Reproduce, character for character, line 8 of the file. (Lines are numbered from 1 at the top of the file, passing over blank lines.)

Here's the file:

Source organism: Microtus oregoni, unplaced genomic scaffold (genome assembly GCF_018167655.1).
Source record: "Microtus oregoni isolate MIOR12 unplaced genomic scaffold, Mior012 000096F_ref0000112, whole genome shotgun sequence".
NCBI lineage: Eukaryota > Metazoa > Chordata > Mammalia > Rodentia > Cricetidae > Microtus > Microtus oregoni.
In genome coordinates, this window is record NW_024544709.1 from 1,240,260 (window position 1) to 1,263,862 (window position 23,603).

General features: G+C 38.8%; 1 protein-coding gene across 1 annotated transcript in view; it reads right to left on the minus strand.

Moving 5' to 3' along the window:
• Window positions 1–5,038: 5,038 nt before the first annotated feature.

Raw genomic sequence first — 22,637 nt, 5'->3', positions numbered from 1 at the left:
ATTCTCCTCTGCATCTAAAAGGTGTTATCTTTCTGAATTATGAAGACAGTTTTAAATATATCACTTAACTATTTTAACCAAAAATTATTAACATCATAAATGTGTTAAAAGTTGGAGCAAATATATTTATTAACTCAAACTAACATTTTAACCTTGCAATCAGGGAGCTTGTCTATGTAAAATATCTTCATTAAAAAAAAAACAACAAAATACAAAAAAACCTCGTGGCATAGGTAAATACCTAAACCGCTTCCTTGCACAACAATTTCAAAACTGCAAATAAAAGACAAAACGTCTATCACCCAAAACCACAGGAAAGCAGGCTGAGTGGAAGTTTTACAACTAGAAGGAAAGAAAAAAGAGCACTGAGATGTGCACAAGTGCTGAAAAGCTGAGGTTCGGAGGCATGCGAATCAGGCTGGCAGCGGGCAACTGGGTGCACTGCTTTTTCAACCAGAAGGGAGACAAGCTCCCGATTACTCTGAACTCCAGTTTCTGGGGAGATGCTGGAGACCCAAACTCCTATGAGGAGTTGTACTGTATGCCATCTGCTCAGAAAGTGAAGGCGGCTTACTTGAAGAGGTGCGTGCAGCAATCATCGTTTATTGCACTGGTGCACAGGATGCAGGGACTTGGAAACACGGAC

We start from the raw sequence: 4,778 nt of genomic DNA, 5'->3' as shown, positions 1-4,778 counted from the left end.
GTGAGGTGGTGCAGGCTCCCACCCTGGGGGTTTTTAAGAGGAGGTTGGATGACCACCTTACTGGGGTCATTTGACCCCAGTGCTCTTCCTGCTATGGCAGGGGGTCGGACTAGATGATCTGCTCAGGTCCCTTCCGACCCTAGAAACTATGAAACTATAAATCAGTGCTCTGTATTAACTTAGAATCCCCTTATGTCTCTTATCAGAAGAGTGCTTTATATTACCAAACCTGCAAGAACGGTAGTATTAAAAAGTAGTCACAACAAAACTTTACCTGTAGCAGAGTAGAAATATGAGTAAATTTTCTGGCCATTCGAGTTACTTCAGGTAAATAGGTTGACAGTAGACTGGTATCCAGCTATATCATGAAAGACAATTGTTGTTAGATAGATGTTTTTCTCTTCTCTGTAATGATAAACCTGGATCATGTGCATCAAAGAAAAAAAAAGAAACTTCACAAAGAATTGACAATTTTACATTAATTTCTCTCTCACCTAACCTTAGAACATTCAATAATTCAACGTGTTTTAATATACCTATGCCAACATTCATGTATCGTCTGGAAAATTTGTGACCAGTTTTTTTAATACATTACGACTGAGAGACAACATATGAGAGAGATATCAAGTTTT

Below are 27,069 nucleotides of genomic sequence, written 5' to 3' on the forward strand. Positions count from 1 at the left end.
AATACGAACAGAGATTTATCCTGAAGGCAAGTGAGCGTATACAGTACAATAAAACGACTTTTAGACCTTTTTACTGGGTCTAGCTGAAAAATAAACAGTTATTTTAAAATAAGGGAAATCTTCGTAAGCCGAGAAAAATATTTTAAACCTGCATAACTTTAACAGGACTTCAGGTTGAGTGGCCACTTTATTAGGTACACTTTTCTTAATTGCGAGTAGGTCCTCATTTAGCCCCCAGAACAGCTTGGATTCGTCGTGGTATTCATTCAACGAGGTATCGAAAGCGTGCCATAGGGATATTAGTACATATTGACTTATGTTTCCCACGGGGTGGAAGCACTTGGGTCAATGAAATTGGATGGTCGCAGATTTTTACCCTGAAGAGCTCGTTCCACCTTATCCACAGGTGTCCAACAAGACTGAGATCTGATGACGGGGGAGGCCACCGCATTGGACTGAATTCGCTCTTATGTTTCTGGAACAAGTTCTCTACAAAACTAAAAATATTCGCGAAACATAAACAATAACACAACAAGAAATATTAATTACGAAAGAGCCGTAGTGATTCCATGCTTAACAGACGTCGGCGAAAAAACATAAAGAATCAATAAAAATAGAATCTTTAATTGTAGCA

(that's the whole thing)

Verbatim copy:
Raw genomic sequence first — 22,637 nt, 5'->3', positions numbered from 1 at the left: